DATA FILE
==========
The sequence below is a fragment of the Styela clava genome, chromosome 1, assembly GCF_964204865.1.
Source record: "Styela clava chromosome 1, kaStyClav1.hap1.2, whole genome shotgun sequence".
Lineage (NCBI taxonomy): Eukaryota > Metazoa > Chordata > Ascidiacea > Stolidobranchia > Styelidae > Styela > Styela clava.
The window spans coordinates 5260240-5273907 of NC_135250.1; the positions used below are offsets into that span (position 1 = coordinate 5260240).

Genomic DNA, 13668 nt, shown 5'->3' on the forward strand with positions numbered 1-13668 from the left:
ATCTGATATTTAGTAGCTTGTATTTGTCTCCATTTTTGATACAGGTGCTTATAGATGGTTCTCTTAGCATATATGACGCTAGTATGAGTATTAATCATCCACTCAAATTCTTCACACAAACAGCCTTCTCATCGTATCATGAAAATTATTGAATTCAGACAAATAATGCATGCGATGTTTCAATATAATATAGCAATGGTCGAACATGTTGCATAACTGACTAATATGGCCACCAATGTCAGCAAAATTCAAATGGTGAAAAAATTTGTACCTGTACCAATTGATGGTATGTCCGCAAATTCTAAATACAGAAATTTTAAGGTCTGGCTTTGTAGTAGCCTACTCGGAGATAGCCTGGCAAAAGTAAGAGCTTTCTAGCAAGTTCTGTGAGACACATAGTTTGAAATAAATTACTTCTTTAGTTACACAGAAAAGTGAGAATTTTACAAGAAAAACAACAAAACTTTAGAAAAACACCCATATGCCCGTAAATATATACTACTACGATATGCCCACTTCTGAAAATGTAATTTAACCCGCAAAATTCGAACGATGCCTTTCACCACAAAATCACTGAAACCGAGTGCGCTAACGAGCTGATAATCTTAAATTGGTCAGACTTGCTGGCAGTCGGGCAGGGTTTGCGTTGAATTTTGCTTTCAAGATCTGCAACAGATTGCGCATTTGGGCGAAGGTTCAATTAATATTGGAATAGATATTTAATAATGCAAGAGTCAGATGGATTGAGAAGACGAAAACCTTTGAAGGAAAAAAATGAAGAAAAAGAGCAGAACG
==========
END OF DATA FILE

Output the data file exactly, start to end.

The sequence below is a fragment of the Styela clava genome, chromosome 1, assembly GCF_964204865.1.
Source record: "Styela clava chromosome 1, kaStyClav1.hap1.2, whole genome shotgun sequence".
Lineage (NCBI taxonomy): Eukaryota > Metazoa > Chordata > Ascidiacea > Stolidobranchia > Styelidae > Styela > Styela clava.
The window spans coordinates 5260240-5273907 of NC_135250.1; the positions used below are offsets into that span (position 1 = coordinate 5260240).

Genomic DNA, 13668 nt, shown 5'->3' on the forward strand with positions numbered 1-13668 from the left:
ATCTGATATTTAGTAGCTTGTATTTGTCTCCATTTTTGATACAGGTGCTTATAGATGGTTCTCTTAGCATATATGACGCTAGTATGAGTATTAATCATCCACTCAAATTCTTCACACAAACAGCCTTCTCATCGTATCATGAAAATTATTGAATTCAGACAAATAATGCATGCGATGTTTCAATATAATATAGCAATGGTCGAACATGTTGCATAACTGACTAATATGGCCACCAATGTCAGCAAAATTCAAATGGTGAAAAAATTTGTACCTGTACCAATTGATGGTATGTCCGCAAATTCTAAATACAGAAATTTTAAGGTCTGGCTTTGTAGTAGCCTACTCGGAGATAGCCTGGCAAAAGTAAGAGCTTTCTAGCAAGTTCTGTGAGACACATAGTTTGAAATAAATTACTTCTTTAGTTACACAGAAAAGTGAGAATTTTACAAGAAAAACAACAAAACTTTAGAAAAACACCCATATGCCCGTAAATATATACTACTACGATATGCCCACTTCTGAAAATGTAATTTAACCCGCAAAATTCGAACGATGCCTTTCACCACAAAATCACTGAAACCGAGTGCGCTAACGAGCTGATAATCTTAAATTGGTCAGACTTGCTGGCAGTCGGGCAGGGTTTGCGTTGAATTTTGCTTTCAAGATCTGCAACAGATTGCGCATTTGGGCGAAGGTTCAATTAATATTGGAATAGATATTTAATAATGCAAGAGTCAGATGGATTGAGAAGACGAAAACCTTTGAAGGAAAAAAATGAAGAAAAAGAGCAGAACG